WASHINGTON - Eating fish is good, but eating the right kind is even better.
A study published in the October issue of the American Journal of Clinical Nutrition finds the health benefits of fish outweigh the negatives, such as mercury consumption.
Researchers concluded that 7 percent of heart attacks in men could be prevented with a change in their diets, one that involved more fish consumption, provided the fish was low in mercury, The New York Daily News reports.
The study involved 361 Swedish men and 211 Finnish men who had heart attacks. It looked at their mercury levels and omega-3 concentrations in their hair and blood samples. Researchers created a risk-benefit model that found the value of the omega-3 fatty acids outweighed the risks of mercury.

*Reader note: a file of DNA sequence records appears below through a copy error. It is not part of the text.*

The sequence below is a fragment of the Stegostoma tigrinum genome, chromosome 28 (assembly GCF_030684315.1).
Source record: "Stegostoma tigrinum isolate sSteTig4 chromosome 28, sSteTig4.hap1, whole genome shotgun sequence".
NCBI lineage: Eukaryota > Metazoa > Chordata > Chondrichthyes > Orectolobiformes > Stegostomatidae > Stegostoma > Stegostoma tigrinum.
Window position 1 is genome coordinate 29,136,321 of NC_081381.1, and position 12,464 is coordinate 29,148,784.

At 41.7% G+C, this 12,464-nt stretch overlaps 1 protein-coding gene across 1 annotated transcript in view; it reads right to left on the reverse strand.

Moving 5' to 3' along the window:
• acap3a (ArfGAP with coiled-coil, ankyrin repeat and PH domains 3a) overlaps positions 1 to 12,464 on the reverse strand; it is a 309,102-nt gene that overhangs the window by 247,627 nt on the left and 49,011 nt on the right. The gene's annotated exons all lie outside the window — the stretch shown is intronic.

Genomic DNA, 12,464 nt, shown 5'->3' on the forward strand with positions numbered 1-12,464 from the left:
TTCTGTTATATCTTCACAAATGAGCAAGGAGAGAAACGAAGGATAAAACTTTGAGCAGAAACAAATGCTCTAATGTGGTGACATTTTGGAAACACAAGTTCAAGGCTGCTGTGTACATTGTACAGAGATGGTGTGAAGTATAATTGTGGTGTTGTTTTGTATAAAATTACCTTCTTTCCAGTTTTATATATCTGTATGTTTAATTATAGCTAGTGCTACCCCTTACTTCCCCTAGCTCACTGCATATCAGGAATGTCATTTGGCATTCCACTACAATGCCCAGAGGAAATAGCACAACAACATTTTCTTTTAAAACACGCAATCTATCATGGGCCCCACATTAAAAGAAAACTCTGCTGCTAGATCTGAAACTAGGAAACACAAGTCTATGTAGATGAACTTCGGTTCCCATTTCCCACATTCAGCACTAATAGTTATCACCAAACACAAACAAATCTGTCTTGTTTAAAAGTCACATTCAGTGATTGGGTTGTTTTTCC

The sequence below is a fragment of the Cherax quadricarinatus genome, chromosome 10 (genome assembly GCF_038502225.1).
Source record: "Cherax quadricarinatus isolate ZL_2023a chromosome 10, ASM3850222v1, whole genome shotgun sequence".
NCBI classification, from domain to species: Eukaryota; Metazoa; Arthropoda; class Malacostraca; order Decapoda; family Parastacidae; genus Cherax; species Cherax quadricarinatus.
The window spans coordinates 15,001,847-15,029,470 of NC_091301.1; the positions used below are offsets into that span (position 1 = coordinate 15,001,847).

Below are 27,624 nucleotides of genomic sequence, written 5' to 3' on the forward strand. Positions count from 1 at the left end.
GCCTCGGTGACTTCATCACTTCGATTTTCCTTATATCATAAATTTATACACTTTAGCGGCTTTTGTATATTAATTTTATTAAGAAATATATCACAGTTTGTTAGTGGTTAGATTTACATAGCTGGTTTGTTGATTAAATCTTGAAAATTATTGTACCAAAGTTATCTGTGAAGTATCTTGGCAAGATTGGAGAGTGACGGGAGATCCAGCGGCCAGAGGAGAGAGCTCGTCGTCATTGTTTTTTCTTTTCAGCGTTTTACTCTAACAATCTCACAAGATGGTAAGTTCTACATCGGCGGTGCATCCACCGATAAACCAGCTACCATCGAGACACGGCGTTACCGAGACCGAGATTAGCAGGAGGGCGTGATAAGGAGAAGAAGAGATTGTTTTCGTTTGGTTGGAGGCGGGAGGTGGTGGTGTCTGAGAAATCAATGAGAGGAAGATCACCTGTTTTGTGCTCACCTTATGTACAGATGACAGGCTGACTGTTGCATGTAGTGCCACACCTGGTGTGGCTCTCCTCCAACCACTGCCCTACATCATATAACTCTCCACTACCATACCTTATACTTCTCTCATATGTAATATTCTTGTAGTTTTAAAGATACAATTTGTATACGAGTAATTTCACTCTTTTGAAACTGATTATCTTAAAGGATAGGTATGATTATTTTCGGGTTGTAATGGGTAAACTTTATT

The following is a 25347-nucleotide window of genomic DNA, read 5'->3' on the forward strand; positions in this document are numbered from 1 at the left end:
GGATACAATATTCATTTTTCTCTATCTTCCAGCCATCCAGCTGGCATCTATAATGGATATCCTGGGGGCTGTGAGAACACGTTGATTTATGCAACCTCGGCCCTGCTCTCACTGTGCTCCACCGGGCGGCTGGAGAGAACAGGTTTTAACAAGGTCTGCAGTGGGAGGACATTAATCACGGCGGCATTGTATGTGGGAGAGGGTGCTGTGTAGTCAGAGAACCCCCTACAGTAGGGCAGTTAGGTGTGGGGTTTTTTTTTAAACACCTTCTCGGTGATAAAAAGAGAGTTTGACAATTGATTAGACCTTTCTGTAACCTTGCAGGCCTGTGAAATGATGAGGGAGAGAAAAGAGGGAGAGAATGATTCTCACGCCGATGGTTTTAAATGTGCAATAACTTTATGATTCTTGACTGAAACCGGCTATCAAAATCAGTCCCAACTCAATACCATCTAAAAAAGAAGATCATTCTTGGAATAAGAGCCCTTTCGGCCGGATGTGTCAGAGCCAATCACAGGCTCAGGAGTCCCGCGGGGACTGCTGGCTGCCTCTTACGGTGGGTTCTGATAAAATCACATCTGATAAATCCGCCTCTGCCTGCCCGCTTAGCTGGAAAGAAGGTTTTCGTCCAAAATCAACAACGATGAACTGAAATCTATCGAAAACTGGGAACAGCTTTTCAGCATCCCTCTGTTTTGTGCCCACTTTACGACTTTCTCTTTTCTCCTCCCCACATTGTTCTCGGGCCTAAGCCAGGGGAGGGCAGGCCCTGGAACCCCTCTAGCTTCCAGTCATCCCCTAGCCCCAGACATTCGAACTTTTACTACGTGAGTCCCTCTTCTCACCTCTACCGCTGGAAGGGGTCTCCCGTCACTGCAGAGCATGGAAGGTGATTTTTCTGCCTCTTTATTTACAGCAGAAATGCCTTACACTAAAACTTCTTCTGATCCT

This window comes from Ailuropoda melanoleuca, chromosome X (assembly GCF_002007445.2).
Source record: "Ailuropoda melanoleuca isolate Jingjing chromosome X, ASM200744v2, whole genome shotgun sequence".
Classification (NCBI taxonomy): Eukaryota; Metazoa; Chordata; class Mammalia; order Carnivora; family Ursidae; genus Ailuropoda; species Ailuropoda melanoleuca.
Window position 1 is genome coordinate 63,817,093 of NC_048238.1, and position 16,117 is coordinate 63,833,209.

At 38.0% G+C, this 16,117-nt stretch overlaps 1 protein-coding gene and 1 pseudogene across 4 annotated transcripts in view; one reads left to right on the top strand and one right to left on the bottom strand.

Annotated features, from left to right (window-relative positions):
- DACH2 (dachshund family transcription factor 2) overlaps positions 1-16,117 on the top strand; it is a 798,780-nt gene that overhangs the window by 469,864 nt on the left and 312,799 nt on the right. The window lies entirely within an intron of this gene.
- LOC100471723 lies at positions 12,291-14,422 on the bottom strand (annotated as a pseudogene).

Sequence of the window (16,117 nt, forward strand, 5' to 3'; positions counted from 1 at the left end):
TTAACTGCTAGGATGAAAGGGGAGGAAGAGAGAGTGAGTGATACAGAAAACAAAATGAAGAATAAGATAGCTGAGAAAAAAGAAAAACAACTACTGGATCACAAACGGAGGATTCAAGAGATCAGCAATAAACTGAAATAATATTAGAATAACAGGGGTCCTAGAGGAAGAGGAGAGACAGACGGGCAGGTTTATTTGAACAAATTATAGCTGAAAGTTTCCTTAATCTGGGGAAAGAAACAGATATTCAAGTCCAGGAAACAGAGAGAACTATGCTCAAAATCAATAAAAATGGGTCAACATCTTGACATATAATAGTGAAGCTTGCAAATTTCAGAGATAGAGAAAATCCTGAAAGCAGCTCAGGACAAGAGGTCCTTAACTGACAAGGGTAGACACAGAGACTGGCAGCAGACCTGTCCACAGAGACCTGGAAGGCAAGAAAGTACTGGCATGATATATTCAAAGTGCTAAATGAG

All fish contain the necessary omega-3 fatty acids that are valued for their health contributions to heart disease prevention and arthritis. Omega-3 fatty acids even help improve skin and build-up bones.
The fish to avoid eating are large predatory ones, such as shark, marlin and orange roughy, which the Natural Resources Defense Council lists as having the most mercury.
Shrimp, crab, salmon, flounder and tilapia are among the fish lowest in mercury.
The Natural Resources Defense Council has a calculator to help determine how much mercury is in fish.
WTOP's Randi Martin contributed to this story. Follow WTOP on Twitter.
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